What They did not want you to ever find out is that your generation, the generation born between 1980-1995, actually outnumbers the Baby Boomers. They knew that if you ever turned your eye towards political reform, you could change the world.
They tried to keep you sated on vapid television shows and vapid music. They cut off your education and fed you brain candy. They took away your music and gave you Top Ten pop stations. They cut off your art and replaced it with endless reality shows for you to plug into, hoping you would sit quietly by as They ran the world. I think They thought you were too dumb to notice.
Indeed, I thought They had won.
But I watched you occupy the capital of Wisconsin. I see you today as you occupy Wall Street. And I see a spark, a glimmer of the glorious new age that is yours. A changing of the guard, a guard that has stood for entirely too long and needs your young legs to take his place.
I watch you turn away from what is easy and stand up for what is right. I see you understand we as a society are only as strong as our weakest link. I see you wise beyond your years. And I am proud. Give ‘em hell, kids. You are beautiful.
“There are no excuses left. Either you join the revolt taking place on Wall Street and in the financial districts of other cities across the country or you stand on the wrong side of history. Either you obstruct, in the only form left to us, which is civil disobedience, the plundering by the criminal class on Wall Street and accelerated destruction of the ecosystem that sustains the human species, or become the passive enabler of a monstrous evil. Either you taste, feel and smell the intoxication of freedom and revolt or sink into the miasma of despair and apathy. Either you are a rebel or a slave.”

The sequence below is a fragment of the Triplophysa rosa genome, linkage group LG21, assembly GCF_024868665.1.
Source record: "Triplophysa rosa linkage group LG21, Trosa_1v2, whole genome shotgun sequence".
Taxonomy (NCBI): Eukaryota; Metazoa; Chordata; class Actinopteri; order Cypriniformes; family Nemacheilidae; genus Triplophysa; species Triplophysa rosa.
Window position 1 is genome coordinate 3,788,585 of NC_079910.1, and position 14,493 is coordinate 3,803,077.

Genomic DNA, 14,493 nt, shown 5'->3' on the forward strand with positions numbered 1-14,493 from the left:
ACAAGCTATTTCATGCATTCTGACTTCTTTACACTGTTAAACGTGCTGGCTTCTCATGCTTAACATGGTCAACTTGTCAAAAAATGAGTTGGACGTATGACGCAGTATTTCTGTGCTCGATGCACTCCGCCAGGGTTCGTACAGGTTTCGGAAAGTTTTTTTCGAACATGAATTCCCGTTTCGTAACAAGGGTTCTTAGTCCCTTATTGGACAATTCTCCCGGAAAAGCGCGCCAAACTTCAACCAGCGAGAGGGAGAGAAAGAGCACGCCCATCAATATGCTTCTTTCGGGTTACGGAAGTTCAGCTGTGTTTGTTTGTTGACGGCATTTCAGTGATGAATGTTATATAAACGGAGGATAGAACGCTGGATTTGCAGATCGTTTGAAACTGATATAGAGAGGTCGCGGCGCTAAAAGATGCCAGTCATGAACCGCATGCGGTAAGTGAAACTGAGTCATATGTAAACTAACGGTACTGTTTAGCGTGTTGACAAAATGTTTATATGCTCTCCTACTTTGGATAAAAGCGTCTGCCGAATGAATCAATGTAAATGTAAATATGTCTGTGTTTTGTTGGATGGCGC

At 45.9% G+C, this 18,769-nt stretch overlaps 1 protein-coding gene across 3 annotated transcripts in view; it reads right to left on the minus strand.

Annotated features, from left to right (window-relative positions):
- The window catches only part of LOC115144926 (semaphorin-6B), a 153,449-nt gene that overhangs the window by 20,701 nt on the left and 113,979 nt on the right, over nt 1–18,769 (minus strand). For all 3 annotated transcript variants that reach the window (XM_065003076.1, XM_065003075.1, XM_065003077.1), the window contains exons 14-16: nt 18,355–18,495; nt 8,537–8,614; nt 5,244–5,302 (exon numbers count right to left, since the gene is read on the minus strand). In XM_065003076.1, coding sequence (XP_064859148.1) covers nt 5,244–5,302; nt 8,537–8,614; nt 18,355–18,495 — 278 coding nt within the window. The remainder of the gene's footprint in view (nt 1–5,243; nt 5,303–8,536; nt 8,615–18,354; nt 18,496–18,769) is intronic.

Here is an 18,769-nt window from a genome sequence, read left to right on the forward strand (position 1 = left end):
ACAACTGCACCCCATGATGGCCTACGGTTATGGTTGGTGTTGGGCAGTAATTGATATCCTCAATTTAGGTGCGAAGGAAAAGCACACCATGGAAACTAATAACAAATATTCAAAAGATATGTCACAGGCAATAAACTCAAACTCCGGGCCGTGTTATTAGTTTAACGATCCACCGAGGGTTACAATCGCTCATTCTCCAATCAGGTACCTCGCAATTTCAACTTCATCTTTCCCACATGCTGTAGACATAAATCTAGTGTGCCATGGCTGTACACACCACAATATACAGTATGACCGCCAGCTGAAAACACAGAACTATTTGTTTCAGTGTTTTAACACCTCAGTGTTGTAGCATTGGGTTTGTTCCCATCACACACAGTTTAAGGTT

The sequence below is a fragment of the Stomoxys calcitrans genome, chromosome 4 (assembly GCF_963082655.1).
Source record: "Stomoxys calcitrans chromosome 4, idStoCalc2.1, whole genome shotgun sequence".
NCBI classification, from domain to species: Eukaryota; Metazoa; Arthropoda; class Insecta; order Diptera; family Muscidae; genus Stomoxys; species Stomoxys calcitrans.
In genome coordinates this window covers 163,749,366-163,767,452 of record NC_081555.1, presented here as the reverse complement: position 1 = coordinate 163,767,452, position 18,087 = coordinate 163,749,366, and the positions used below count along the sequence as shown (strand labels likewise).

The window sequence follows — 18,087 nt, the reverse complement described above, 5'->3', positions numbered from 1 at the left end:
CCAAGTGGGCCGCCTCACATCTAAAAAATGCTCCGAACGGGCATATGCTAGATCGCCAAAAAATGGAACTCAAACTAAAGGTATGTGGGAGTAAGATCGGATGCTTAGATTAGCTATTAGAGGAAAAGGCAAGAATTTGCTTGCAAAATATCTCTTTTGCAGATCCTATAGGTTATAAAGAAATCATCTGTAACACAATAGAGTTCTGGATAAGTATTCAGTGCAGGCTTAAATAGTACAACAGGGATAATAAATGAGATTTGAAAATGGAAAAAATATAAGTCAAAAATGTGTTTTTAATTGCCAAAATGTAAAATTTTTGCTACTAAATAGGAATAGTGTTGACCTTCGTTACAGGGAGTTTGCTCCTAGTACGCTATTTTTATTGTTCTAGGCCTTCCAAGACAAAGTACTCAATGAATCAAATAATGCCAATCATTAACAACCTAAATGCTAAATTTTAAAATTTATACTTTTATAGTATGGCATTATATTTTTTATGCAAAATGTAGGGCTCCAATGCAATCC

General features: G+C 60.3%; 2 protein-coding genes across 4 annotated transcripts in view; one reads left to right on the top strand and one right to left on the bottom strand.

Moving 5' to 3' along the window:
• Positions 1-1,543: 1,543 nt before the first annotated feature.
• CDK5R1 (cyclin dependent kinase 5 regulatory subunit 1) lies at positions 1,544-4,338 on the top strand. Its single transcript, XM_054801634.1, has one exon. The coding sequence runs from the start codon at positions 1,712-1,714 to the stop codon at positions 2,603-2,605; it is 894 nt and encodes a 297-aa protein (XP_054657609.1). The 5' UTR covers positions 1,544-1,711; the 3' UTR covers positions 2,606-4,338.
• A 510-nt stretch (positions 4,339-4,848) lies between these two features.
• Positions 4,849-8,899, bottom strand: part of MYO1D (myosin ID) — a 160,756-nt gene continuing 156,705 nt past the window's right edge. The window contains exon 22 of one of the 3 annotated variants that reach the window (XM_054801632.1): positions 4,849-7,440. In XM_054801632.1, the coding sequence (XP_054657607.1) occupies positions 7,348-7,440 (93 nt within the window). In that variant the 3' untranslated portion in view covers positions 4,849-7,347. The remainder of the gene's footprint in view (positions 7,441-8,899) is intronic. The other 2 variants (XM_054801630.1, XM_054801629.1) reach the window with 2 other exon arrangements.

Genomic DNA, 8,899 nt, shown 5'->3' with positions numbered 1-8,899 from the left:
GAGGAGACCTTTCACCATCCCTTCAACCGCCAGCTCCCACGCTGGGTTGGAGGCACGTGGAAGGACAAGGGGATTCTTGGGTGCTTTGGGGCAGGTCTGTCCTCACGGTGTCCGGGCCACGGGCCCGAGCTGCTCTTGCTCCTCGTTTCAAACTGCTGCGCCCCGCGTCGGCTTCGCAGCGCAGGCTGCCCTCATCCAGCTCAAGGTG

“Rebellion—which is different from revolution because it is perpetual alienation from power rather than the replacement of one power system with another—should be our natural state. And faith, for me, is a belief that rebellion is always worth it, even if all outward signs point to our lives and struggles as penultimate failures. We are saved not by what we can do or accomplish but by our fealty to revolt, our steadfastness to the weak, the poor, the marginalized, and those who endure oppression. We must stand with them against the powerful. If we remain true to these moral imperatives, we win. And I am enough of an idealist to believe that the struggle to live the moral life is worth it.”